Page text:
The future belongs to the quants
The title is of course stolen from Dan Geer.
By now, many readers of these words will be familiar with the recent finding in Guin v. Brazos Higher Education Services [pdf] that a financial Institution has no duty to encrypt a customer database.
In dismissing the case with prejudice, the court took note of an earlier case:
The facts of this case are closely analogous to Stollenwerk v. Tri-West Healthcare
Alliance, No. Civ. 03-0185, 2005 WL 2465906 (D. Ariz. Sept. 6, 2005). In Stollenwerk,
the defendant’s corporate office was burglarized and a number of items stolen, including
computer hard drives containing the personal information of defendant’s customers.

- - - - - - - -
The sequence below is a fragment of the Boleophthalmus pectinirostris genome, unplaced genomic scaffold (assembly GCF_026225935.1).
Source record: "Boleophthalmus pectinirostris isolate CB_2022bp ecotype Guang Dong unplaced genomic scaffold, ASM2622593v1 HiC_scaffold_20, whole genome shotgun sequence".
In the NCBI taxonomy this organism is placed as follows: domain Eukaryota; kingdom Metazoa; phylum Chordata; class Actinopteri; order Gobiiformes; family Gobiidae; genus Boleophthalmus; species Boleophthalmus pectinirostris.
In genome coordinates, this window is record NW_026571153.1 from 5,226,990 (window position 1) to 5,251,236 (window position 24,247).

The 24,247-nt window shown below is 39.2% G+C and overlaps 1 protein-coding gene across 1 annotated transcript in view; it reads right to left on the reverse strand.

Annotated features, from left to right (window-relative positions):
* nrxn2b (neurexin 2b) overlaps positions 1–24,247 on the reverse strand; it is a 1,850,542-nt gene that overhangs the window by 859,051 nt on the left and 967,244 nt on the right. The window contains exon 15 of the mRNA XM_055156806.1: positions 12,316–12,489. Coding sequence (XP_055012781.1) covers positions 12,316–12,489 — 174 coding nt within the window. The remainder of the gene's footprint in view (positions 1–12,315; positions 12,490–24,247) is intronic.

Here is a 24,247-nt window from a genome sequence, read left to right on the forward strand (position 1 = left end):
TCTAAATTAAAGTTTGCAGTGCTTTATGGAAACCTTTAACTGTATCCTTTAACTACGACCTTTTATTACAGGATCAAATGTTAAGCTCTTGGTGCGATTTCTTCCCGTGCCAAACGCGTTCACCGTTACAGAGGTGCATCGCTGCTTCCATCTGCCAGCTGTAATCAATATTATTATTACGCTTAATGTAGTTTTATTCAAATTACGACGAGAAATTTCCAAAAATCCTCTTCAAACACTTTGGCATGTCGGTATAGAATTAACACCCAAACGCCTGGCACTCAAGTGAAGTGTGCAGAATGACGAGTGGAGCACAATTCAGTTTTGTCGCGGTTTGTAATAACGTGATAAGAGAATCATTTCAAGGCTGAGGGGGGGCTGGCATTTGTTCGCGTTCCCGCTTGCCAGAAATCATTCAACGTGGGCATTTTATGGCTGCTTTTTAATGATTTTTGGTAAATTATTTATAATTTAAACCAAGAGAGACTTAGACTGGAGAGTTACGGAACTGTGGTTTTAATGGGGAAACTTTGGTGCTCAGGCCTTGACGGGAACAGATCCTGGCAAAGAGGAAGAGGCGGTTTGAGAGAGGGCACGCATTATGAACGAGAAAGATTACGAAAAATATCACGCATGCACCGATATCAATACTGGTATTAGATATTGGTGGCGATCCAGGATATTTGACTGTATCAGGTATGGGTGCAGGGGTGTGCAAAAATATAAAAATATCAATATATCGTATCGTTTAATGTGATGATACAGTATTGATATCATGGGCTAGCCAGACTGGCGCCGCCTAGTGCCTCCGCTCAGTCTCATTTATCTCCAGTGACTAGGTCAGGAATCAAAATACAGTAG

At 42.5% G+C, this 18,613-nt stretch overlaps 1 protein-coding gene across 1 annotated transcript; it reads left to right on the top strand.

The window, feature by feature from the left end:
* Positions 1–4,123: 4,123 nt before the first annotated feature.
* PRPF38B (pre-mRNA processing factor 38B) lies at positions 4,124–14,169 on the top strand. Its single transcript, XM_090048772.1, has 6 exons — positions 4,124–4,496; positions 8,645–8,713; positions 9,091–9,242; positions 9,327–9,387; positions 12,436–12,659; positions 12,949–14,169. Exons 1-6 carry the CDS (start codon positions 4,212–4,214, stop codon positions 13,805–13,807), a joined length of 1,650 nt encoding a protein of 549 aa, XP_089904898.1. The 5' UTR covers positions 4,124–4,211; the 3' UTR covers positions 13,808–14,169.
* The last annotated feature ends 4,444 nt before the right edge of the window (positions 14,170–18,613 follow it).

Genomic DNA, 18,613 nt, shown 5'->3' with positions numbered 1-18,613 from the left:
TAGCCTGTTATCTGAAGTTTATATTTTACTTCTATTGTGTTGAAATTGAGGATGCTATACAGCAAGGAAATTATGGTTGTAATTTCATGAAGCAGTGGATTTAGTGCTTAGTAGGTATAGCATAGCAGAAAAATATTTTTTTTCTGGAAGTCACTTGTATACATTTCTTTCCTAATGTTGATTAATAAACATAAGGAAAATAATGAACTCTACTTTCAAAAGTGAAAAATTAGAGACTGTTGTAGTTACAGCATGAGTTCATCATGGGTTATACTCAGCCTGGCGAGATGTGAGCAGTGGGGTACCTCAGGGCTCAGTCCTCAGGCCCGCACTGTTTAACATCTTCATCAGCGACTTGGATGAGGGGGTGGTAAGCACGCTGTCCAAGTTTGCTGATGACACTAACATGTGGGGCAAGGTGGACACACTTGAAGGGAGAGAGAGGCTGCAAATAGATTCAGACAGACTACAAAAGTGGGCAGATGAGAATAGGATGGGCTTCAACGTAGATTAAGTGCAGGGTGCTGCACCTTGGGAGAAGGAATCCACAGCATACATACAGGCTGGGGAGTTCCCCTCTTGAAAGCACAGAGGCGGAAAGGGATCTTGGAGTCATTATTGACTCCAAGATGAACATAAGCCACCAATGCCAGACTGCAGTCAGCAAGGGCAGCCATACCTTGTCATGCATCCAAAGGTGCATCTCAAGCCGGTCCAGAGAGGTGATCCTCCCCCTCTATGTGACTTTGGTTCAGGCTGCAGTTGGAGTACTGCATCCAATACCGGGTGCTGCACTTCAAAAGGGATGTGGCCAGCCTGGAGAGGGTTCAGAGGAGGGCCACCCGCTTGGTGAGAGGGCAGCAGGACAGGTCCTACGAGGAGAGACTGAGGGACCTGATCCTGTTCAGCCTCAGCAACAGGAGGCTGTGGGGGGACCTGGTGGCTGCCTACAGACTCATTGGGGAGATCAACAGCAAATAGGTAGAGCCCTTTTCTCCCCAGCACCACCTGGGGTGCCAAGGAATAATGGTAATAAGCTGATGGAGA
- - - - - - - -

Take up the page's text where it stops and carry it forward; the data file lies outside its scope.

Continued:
In support of their negligence claim, two plaintiffs relied on the opinion of an expert who
described their injury as “an increased risk of experiencing identity fraud for the next seven
The district court expressly rejected the expert testimony because
“the affidavit of plaintiffs’ expert conclusorily posits that plaintiff’s risk of identity fraud is
significantly increased without quantifying the risk.???
IANAL, and I apologize to any lawyers reading this for my selective quotation and elision of case citations and footnotes. I have no opinion on the merits of this case because I do not know the law, particularly the case law.
That having been said, the juicy part is the part I emphasized — you want to say you were harmed because you were put at increased risk? You need to quantify that risk. I may be reading too much into this, but this looks to me like the judge in Stollenwerk was saying “Don’t bring me experts who draw conclusions they don’t back with data. Don’t give me a ‘red-yellow-green’ dashboard. I want to see how much additional risk you now are burdened with”.